One of the key messages that we focus on with everyone enrolled in our program is the importance of collaboration between doctors, audiologists, teachers, and therapists in case management of children with hearing loss.

During our Video Analysis Program last October, one of the therapists captured a video of herself leading a therapy session with a child she works with regularly. She sent the video to the Global Foundation for feedback from our team of auditory-verbal professionals. In her notes that she included with the video, there was a comment that the child did not seem to be hearing as optimally as possible. When we asked her about it, she had not thought to talk to the local audiology department about her concerns.

Today, the doctors, audiology technicians, and therapists taking part in our program were gathered in one room for lecture and discussion.  We asked this therapist to present this child’s case. We had an open discussion about the roles of the doctors, therapists, and audiology technicians in case management and how to work together to troubleshoot and address potential problems like this one. The Vietnamese listened intently to the therapist’s concerns and then discussed together about what they should do to troubleshoot the situation and try to resolve the issue.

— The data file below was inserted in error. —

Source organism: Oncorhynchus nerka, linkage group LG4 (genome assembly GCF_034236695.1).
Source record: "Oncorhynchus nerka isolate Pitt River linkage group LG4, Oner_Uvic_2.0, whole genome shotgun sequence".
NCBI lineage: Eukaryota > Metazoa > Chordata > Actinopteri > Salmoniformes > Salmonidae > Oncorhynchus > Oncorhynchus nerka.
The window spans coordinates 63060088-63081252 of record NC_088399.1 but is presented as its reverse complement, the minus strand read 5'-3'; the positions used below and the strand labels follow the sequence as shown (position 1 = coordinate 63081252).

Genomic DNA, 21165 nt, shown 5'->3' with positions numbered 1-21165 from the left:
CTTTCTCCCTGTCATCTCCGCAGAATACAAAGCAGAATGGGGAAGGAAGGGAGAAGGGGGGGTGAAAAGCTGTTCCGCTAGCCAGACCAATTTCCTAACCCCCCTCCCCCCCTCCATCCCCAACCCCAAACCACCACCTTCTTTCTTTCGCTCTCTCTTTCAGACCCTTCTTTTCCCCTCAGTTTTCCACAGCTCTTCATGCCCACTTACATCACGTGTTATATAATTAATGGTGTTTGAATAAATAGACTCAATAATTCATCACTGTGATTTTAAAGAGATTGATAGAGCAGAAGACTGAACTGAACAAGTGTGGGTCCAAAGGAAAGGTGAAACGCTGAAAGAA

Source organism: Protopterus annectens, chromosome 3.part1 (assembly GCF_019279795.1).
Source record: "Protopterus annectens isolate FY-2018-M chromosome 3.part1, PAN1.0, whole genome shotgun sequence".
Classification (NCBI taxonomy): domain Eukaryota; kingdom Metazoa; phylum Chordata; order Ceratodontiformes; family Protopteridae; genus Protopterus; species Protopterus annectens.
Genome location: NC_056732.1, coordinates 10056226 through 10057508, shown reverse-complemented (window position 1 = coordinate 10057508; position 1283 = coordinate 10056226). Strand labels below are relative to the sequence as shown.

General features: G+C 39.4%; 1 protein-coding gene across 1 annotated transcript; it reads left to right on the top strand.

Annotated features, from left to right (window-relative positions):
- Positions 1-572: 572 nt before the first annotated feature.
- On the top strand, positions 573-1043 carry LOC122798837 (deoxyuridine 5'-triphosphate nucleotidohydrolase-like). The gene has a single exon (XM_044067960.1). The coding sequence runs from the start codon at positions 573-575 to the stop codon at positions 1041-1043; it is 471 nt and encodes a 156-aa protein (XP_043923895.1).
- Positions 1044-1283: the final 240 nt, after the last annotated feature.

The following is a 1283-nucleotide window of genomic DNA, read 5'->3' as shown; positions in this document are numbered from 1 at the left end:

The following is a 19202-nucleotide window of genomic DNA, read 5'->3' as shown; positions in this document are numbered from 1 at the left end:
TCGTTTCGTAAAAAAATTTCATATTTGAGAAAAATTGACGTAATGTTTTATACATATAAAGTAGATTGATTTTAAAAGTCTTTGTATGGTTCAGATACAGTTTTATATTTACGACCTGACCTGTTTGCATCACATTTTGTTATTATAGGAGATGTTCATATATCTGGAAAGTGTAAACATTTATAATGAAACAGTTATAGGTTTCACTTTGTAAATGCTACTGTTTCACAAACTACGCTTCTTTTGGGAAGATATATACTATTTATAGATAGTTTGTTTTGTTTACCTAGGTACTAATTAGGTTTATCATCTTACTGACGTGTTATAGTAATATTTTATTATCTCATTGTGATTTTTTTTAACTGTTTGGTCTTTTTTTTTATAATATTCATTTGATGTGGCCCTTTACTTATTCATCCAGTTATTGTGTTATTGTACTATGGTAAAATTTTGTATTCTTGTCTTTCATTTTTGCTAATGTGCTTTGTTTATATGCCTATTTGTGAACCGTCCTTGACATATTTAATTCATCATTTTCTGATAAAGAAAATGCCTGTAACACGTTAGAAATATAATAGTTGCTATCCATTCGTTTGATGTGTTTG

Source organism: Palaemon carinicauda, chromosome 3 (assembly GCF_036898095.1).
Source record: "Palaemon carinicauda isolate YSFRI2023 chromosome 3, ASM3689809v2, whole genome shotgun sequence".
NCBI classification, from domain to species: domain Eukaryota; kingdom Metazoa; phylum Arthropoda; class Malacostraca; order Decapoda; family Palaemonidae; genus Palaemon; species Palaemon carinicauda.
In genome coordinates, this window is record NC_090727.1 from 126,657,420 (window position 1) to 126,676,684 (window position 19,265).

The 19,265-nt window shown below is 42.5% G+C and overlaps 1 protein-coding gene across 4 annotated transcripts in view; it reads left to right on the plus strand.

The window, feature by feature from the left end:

It is moments like these that bring the theory and study of best practices to life.The next time there is concern about a child’s hearing, these therapists and audiology technicians may be more likely to think about reaching out cross-functionally to address problems. Fostering trust and shared accountability is important, especially for the child whose hearing is in question.

 It would have been easy for our Global Foundation audiology professionals to test the child and make any necessary adjustments while they are here in Vietnam. However, that would create dependency. Our goal is to enable the Vietnamese to take care of their own children. With coaching and guidance, our team can share new ways of doing things that may help the Vietnamese professionals in their own work.  When we are not here, they then have the skills, knowledge, and most importantly — the confidence  — that they can address situations like this one themselves.